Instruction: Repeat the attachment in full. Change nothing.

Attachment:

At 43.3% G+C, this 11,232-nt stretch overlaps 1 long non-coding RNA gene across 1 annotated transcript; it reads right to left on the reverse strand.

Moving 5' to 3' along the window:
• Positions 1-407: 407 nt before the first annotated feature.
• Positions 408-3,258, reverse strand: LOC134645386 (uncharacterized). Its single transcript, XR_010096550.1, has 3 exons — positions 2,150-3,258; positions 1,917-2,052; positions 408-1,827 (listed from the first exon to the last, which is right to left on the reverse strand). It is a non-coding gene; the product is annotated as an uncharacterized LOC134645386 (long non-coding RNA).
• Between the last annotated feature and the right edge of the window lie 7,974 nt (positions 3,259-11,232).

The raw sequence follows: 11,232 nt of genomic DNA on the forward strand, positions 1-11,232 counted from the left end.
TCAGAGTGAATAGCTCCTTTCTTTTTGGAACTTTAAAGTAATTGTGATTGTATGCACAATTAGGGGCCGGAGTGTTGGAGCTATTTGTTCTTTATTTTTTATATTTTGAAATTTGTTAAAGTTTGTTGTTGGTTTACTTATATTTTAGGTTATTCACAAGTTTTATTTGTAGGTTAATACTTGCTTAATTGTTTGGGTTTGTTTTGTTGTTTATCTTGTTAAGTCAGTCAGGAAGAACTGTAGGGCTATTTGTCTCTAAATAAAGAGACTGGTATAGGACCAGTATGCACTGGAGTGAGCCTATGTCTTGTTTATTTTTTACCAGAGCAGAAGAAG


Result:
At 43.3% G+C, this 11,232-nt stretch overlaps 1 long non-coding RNA gene across 1 annotated transcript; it reads right to left on the reverse strand.

Moving 5' to 3' along the window:
• Positions 1-407: 407 nt before the first annotated feature.
• Positions 408-3,258, reverse strand: LOC134645386 (uncharacterized). Its single transcript, XR_010096550.1, has 3 exons — positions 2,150-3,258; positions 1,917-2,052; positions 408-1,827 (listed from the first exon to the last, which is right to left on the reverse strand). It is a non-coding gene; the product is annotated as an uncharacterized LOC134645386 (long non-coding RNA).
• Between the last annotated feature and the right edge of the window lie 7,974 nt (positions 3,259-11,232).

The raw sequence follows: 11,232 nt of genomic DNA on the forward strand, positions 1-11,232 counted from the left end.
TCAGAGTGAATAGCTCCTTTCTTTTTGGAACTTTAAAGTAATTGTGATTGTATGCACAATTAGGGGCCGGAGTGTTGGAGCTATTTGTTCTTTATTTTTTATATTTTGAAATTTGTTAAAGTTTGTTGTTGGTTTACTTATATTTTAGGTTATTCACAAGTTTTATTTGTAGGTTAATACTTGCTTAATTGTTTGGGTTTGTTTTGTTGTTTATCTTGTTAAGTCAGTCAGGAAGAACTGTAGGGCTATTTGTCTCTAAATAAAGAGACTGGTATAGGACCAGTATGCACTGGAGTGAGCCTATGTCTTGTTTATTTTTTACCAGAGCAGAAGAAG